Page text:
Transparency International Press Release: At the end of a week-long meeting, the Conference of State Parties to the UN Convention against Corruption in Doha has agreed a review mechanism that falls short of effectively tackling the devastating effects of corruption.
While acknowledging the importance of adopting a review mechanism, and the efforts of the many governments who are committed to the success of this Convention, the UNCAC Civil Society Coalition (Coalition) is disappointed that this mechanism does not adequately reflect transparency, inclusiveness and effectiveness as called for by the G-20 leaders in their September statement.
The Coalition had called for an effective review mechanism, which would have ensured governments fulfilled their obligations under the treaty. More specifically, the Coalition clearly called for full publication of country reports, meaningful participation of civil society organizations, and in-country review visits.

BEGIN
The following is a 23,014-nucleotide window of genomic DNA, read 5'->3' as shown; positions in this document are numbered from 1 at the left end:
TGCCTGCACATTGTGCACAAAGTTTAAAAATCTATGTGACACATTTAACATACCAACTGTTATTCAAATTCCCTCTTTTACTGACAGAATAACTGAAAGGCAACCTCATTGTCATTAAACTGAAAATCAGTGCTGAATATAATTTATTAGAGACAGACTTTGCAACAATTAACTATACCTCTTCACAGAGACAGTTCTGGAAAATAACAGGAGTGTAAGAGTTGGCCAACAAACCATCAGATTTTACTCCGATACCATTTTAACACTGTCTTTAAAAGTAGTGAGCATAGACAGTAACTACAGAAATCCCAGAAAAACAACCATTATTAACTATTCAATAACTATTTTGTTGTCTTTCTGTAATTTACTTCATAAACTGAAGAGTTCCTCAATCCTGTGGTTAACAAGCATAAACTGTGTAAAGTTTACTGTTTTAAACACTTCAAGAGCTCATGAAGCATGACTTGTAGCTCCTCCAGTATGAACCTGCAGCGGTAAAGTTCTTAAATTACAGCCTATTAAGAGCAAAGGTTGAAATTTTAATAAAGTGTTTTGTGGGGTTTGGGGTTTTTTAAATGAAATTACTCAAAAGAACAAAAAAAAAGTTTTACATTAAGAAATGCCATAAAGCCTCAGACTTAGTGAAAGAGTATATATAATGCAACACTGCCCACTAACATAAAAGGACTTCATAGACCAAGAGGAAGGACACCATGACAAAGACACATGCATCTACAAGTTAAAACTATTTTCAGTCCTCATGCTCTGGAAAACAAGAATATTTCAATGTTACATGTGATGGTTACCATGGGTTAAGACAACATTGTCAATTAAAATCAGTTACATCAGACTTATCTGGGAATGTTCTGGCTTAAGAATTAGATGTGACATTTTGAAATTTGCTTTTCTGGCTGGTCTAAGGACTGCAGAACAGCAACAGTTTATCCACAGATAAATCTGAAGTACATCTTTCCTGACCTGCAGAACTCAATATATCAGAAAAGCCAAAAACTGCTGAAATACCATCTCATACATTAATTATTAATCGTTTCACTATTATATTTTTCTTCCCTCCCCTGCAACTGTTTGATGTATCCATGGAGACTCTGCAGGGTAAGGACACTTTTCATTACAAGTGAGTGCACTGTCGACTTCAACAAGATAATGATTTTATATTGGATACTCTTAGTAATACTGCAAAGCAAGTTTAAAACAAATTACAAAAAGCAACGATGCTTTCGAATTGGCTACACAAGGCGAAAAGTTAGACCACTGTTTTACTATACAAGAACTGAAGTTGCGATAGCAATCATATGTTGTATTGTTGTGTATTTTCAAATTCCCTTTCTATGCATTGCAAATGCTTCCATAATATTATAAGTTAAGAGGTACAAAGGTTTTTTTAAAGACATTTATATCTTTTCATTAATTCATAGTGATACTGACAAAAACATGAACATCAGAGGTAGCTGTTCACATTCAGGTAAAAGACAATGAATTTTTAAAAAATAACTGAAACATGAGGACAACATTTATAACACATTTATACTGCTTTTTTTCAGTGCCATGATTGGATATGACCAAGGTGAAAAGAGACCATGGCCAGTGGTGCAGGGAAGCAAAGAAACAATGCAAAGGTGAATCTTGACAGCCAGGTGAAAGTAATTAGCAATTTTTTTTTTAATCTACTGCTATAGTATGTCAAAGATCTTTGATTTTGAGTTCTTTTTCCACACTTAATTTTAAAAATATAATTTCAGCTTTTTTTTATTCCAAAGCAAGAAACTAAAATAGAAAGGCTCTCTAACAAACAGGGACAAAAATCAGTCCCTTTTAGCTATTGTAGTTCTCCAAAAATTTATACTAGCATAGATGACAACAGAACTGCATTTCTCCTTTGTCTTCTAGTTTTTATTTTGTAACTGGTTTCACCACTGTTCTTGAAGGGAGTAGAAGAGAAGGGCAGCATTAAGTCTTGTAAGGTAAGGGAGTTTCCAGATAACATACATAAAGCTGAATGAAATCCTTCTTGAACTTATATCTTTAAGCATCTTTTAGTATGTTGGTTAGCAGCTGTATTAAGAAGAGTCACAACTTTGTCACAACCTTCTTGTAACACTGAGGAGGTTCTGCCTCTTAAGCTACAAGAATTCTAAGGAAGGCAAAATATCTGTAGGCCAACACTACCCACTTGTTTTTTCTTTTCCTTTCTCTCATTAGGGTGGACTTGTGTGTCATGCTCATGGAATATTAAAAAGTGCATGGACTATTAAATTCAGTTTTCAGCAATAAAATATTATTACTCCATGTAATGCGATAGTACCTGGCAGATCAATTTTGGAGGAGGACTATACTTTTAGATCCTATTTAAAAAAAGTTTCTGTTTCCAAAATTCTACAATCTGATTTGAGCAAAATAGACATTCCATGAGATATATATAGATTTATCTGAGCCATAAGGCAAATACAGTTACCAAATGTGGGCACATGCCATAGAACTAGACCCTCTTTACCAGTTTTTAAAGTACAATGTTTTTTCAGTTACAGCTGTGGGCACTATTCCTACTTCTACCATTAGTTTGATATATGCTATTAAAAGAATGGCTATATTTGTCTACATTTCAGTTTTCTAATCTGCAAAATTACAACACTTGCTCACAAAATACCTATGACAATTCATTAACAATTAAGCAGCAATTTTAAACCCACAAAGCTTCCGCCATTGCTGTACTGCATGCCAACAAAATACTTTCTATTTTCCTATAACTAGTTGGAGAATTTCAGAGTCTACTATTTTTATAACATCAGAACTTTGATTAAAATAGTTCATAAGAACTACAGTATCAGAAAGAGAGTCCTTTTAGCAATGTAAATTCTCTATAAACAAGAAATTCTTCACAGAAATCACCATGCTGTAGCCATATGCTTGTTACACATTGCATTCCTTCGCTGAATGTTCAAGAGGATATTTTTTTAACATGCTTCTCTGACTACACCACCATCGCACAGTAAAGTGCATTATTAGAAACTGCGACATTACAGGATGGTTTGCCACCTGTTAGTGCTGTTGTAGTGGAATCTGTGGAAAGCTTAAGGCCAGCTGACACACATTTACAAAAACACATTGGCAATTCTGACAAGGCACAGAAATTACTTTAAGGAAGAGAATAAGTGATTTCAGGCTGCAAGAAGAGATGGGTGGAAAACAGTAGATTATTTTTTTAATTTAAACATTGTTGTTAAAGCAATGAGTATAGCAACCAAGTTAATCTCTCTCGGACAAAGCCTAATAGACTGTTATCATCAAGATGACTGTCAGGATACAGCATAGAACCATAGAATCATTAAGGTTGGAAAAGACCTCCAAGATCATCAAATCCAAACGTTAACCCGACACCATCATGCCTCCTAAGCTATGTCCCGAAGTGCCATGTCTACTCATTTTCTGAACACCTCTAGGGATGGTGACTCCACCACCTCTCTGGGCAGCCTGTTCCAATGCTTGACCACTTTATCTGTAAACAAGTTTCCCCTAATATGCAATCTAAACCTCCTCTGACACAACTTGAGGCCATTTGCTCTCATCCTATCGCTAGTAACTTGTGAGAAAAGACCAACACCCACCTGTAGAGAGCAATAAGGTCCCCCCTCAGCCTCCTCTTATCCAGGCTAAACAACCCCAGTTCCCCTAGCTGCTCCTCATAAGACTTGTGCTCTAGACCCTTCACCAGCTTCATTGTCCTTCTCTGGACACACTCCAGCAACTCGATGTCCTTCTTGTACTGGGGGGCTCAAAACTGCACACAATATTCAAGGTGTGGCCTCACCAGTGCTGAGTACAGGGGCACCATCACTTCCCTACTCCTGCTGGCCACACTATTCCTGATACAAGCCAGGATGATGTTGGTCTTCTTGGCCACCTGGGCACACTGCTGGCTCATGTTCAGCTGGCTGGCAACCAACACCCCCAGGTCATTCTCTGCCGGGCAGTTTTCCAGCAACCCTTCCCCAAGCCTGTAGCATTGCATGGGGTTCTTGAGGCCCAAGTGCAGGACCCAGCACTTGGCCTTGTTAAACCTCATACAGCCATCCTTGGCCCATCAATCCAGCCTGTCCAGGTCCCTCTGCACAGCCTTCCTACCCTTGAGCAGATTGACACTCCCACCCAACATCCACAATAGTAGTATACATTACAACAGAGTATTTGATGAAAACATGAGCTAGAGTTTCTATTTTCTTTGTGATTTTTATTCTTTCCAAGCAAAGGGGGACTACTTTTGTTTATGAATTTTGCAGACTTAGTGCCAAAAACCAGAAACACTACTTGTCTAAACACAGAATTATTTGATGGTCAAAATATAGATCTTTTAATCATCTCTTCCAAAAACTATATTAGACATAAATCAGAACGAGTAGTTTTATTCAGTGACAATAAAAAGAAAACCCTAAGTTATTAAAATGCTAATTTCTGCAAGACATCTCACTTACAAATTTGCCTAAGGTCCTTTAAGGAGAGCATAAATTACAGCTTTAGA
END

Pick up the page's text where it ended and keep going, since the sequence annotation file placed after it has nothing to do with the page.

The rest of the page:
The adopted mechanism has only made non-mandatory provisions for governments to receive input from civil society, instead of ensuring that these inputs are given to independent reviewers.
Going forward, the Coalition expects most governments will permit country visits and the publication of reports. Civil society must continue to press their governments to fulfill their obligations under the Convention. Opting out sends a strong signal of lack of transparency and accountability, and puts the spotlight on those who choose to opt out.
On the implementation review group, instead of an effective review body, it provides for a group of unlimited size which could prove unmanageable. In addition the group will not be reviewing country reports.
The Conference also adopted a weak statement on asset recovery that failed to advance key issues. It did not press signatories to comply with Convention mandates on misuse of corporate vehicles, and non-conviction based asset seizure.
The Coalition will continue to monitor the situation very closely, in order to ensure that UNCAC lives up to its potential to become a global framework for overcoming the devastating effects of corruption.